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who would join forum?
Old 12-06-2018   #1
back alley
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who would join forum?

a slightly twisted question...perhaps?

i'm wondering if photographers like hcb or weston or smith would join a forum if they were available to them?
would they spend their time chatting with the likes of us or be more productive by being 'out there' shooting?

any thoughts?
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Old 12-06-2018   #2
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My gut reaction on reading this was to think 'absolutely not' - they'd be out there shooting. But then I thought again, and I suppose it really depends on whether they were 'forum type guys' or not. Some photographers are, some aren't ........

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Old 12-06-2018   #3
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Leonardo would, he was very communicative.
Johannes Kepler, too.
And Copernicus, of course.
Ms. Merian certainly too.
And many others.
Alas, they didn't know of photography...

Back to the present:
There are very competent photographers and authors who have actually joined this forum here.
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Old 12-06-2018   #4
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Are there any present or in the last 10 years that have joined forums that were super well known photographers? I don't know of any but this is my only place. John Sexton, McKenna, Butcher, Birnbalm, Ralph Gibson (more than a few misspelled)? are they on forums?
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Old 12-06-2018   #5
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Quote:
Originally Posted by back alley View Post
a slightly twisted question...perhaps?

i'm wondering if photographers like hcb or weston or smith would join a forum if they were available to them?
would they spend their time chatting with the likes of us or be more productive by being 'out there' shooting?

any thoughts?
It is impossible to know of course, but it is my understanding that at certain times in history, well-known photographers gathered together in various ways to socialize, share information, talk about new gear, new methods, support each other, fight duels, critique each other's work, and so on.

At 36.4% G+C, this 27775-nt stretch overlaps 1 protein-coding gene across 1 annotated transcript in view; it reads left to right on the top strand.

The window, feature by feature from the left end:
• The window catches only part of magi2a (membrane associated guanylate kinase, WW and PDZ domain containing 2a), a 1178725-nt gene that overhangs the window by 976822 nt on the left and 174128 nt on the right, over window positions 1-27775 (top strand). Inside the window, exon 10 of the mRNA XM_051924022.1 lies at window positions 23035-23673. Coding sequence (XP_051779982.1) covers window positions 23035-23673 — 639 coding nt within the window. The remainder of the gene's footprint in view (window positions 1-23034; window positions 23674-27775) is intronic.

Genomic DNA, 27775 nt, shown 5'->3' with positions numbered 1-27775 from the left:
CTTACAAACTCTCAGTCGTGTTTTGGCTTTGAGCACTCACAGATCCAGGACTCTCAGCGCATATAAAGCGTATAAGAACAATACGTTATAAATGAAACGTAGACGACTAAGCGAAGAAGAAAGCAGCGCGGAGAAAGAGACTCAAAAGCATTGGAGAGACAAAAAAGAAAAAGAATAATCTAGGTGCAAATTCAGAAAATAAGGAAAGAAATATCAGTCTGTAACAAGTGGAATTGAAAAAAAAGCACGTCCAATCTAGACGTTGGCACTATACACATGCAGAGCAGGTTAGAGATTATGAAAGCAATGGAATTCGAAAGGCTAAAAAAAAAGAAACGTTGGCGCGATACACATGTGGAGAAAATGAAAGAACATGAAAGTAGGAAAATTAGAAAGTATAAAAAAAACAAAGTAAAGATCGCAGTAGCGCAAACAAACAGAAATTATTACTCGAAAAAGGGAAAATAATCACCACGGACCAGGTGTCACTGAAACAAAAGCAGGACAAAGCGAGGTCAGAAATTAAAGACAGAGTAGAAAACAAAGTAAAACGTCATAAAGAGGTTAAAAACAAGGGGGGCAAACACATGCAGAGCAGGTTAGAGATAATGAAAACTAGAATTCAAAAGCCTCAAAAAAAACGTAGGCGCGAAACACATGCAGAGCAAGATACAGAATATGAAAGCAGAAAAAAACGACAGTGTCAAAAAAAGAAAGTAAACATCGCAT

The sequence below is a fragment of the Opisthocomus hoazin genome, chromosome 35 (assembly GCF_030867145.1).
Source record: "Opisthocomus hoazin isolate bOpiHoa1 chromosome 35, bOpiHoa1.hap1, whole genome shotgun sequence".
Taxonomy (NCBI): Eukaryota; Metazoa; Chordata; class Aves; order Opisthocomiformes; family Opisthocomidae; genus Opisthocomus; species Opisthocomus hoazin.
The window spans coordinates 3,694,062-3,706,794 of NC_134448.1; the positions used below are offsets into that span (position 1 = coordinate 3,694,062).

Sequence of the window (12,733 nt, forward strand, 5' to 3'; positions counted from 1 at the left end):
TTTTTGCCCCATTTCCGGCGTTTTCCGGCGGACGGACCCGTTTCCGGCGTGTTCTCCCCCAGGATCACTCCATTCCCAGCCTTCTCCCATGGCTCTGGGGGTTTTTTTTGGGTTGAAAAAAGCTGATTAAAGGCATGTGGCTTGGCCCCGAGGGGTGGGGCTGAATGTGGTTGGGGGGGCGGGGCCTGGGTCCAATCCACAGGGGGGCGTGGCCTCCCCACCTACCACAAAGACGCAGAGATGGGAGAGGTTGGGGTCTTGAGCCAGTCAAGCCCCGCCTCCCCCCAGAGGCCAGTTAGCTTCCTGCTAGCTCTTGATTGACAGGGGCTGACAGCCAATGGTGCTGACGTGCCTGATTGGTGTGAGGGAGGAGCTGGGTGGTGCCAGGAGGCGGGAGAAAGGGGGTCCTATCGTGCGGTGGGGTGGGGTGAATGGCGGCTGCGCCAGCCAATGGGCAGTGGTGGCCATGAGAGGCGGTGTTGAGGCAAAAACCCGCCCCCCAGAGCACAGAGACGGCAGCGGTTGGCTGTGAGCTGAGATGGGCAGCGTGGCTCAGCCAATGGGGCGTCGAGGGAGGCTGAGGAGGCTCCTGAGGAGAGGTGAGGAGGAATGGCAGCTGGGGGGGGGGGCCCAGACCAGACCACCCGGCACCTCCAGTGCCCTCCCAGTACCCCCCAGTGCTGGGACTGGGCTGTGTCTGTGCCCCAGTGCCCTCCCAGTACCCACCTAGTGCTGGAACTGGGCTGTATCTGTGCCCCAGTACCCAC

It wasn't just photographers. I have read a lot about the famous artists and writers who gathered in and around Paris and New York in the 1920s, for the same reasons.

At the amateur level, camera clubs and societies filled that role pretty admirably, with camera magazines and letters-to-the-editor for shut ins and people in small towns without a cadre of shutterbugs.

What might not have happened is that the hoi polloi would not have rubbed shoulders with the famous and noted photographers. A person such as myself, for example, would not have been permitted to blow raspberries towards HCB, or even some of our more well-known members. Not that this stops me.

As a person who once ran a computer BBS in the early days of personal computers, long before this internet thing, I can say that people like to get together and chat. It seems to be a popular pastime. And birds of a feather flock together.
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Old 12-06-2018   #6
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Originally Posted by charjohncarter View Post
Are there any present or in the last 10 years that have joined forums that were super well known photographers? I don't know of any but this is my only place. John Sexton, McKenna, Butcher, Birnbalm, Ralph Gibson (more than a few misspelled)? are they on forums?
If they were, they'd be clever not to say so.
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Old 12-06-2018   #7
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Eggleston might... He collects LTM leicas. Maybe he's been here.

https://petapixel.com/2013/05/23/thi...ra-collection/

But you'd have to think they would not identify themselves if they did go to forums. The modern day equivalents use Instagram though.
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Old 12-06-2018   #8
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I think it would depend upon how sociable the individual photographer was, as well as whether s/he wanted to share his/her knowledge with amateurs and aspiring pros and if s/he determined this the best way to accomplish it.


My thanks to the accomplished photographers, both amateur and professional, who contribute to this forum.


- Murray
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Old 12-06-2018   #9
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Nick Brandt talked a bit about his technique in a photo.net posting a few years ago in response to some typically idiotic forum blather:

nick Brandt , Feb 23, 2006; 12:00 a.m.
A friend told me about this thread. Reading through it, I felt compelled to address some of the questions and many inaccuracies!